With the increase in contract employees and part time employment skirting (unsuccessfully, soon) the healthcare mandate, there’s a lot of carrot dangling for being a Salaried Employee.
Yet the employees seem to suffer the same symptoms described here.
For example, employees here get Unlimited Vacation Time. (Capitalized for emphasis!) Except your vacation time factors into your overall performance. The dynamic of earning a week of vacation and spending it cathartically replaced by the gift of vacation time which you spend guiltily and warily after your manger’s eyebrow raises imperceptibly at the word “week.” You’ll keep your cell on you, right? Meanwhile hourly employees who work too much overtime are gifted the status of employee with the asterisk that hours are not expected to diminish though the salaried pay will most assuredly fall short. But don’t worry, because you’ve got the big “E” now. Congrats on the same hours with less pay plus minimal federally mandated benefits. (Not to mention that Unlimited Vacation time.)
I’m a capitalist, and a firm believer that if you want someone to make you successful, make your success into their success. Stock options, useful overtime projects, or bonuses (which must all be entirely optional) give a view into which employees are willing to do the work, and capable of doing good work. Fear and micromanagement only net workers who do the absolute least work to get the absolute least you’re willing to pay.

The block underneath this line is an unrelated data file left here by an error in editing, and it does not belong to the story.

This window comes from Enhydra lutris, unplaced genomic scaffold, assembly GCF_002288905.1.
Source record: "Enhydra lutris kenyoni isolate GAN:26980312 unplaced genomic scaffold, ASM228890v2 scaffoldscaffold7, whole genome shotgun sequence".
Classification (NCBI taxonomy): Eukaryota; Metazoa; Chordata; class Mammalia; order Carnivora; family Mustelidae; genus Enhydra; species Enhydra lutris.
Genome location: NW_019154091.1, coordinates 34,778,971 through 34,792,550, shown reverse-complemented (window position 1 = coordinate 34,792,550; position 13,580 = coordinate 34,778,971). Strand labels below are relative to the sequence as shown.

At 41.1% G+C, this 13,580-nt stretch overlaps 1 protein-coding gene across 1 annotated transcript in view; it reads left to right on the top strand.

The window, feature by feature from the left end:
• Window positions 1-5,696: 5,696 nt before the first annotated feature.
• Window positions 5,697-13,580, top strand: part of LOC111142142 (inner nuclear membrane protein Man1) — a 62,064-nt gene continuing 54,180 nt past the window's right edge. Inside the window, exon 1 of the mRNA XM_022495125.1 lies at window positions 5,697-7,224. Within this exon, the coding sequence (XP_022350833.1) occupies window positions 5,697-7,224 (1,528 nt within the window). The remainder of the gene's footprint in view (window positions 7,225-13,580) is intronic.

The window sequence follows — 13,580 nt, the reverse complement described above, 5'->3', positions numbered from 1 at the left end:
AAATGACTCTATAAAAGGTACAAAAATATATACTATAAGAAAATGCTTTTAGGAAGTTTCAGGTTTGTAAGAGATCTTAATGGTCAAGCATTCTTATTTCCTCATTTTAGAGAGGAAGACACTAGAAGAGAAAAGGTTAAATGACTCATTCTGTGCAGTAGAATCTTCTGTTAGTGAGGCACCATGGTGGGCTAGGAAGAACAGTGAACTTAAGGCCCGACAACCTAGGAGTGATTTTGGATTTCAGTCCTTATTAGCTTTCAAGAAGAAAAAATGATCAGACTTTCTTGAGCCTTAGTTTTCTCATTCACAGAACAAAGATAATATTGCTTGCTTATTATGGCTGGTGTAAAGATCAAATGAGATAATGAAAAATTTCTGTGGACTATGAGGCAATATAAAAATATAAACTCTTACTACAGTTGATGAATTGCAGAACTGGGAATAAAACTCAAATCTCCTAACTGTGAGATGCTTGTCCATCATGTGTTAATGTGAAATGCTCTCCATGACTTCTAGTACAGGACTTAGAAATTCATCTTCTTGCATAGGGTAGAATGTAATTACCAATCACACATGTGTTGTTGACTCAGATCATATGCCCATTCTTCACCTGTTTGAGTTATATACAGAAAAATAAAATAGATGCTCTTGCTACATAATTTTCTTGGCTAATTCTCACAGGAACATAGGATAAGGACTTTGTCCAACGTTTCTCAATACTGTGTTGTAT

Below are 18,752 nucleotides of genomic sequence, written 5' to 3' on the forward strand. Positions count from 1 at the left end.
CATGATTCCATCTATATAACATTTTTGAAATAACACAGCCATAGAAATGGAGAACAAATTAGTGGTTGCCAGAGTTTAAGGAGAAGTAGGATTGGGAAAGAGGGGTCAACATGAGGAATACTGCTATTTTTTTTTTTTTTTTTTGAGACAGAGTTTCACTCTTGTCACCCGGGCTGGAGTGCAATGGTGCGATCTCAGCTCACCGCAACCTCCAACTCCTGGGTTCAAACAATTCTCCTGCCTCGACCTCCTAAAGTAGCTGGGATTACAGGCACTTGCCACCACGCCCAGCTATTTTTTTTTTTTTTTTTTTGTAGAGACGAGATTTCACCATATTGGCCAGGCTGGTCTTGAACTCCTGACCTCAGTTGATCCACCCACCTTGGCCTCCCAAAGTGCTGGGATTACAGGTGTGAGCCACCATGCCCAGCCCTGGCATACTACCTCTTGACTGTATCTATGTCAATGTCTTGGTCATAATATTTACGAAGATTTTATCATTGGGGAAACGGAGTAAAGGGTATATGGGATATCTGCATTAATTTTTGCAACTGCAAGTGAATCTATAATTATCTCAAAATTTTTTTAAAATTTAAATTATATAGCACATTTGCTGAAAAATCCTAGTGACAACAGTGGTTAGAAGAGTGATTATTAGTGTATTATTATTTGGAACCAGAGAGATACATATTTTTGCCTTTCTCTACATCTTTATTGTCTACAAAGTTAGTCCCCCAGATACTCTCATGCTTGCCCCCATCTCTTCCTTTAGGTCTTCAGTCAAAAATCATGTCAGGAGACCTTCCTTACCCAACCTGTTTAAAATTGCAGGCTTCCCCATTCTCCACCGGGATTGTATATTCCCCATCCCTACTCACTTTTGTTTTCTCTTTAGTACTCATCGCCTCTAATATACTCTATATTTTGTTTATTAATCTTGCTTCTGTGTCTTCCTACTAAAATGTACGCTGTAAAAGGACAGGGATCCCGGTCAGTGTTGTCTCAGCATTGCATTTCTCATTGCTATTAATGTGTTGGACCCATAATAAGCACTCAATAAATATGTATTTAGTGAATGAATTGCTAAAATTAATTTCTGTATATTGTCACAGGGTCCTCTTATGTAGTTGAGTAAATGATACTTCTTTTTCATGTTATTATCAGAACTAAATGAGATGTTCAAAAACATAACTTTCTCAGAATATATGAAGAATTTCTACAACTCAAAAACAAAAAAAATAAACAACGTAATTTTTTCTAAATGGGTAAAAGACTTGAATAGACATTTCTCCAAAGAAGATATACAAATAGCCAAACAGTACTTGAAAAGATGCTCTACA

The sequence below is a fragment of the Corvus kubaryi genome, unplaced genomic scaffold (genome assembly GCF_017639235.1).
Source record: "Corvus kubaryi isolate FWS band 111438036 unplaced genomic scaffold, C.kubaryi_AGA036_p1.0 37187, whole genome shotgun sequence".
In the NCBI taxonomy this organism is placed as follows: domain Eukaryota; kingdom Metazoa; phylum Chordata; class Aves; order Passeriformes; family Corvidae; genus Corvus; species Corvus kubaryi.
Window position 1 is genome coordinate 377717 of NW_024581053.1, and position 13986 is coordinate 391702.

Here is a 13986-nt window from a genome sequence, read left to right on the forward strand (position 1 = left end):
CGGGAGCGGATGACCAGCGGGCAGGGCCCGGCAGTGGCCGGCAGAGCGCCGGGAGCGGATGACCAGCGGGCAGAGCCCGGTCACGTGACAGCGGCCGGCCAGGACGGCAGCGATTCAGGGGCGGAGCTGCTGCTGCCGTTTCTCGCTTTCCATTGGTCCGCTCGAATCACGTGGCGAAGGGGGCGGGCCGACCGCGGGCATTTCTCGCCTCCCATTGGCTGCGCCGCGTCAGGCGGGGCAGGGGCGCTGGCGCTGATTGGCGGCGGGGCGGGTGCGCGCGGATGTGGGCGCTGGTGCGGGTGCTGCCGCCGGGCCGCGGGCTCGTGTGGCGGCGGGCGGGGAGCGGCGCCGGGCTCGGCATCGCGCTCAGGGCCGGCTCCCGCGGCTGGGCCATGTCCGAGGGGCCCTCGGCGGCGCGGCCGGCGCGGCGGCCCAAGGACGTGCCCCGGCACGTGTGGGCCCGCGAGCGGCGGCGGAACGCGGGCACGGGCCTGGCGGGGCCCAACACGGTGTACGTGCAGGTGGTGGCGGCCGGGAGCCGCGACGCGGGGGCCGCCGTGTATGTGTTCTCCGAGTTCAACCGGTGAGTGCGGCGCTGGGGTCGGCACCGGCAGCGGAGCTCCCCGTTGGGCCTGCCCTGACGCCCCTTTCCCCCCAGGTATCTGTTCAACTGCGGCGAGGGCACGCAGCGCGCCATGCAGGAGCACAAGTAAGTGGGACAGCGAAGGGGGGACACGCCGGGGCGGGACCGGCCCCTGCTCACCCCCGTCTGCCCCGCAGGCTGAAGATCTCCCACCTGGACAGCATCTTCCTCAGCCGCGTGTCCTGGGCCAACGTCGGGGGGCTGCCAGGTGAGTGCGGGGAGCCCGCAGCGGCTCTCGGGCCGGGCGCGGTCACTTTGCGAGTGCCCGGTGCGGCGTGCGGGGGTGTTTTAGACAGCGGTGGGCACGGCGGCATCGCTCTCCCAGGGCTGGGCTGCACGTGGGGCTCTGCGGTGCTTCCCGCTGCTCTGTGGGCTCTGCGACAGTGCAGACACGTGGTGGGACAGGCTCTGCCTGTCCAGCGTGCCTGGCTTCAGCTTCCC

I have always held that hard work is a virtue, but is it virtuous to work hard to produce fruit that rots on the vine? Is it virtuous to work for a company which nods politely at your process improvements and continues doing things with low efficiency and high urgency? Is it virtuous to lend consideration to where The Company will be 10 years down the road while it thinks of you in contract increments, average turnover estimates, or as a candidate for oursourcing and the upcoming layoffs?
That wasn’t rhetorical. I really do want to know the answer, because it is one of motivation and interests. Until I find that answer, I will continue working the tasks assigned to me and trying to find better ways of doing them, but knowing my first priority is personal professional development which helps myself first and my employer second.
Interesting problems with creative solutions look as good on my resume as process documentation and implementations in-line with the corporate direction. I’m happy to admit doing good work helps me and my employer, but can’t forget it is still a business transaction, not a honorable expression of masochism. The days of working a 9 to 5 for 30 years and retiring with a pension and a gold watch are over in most fields. Maybe all. We’re all contractors now.
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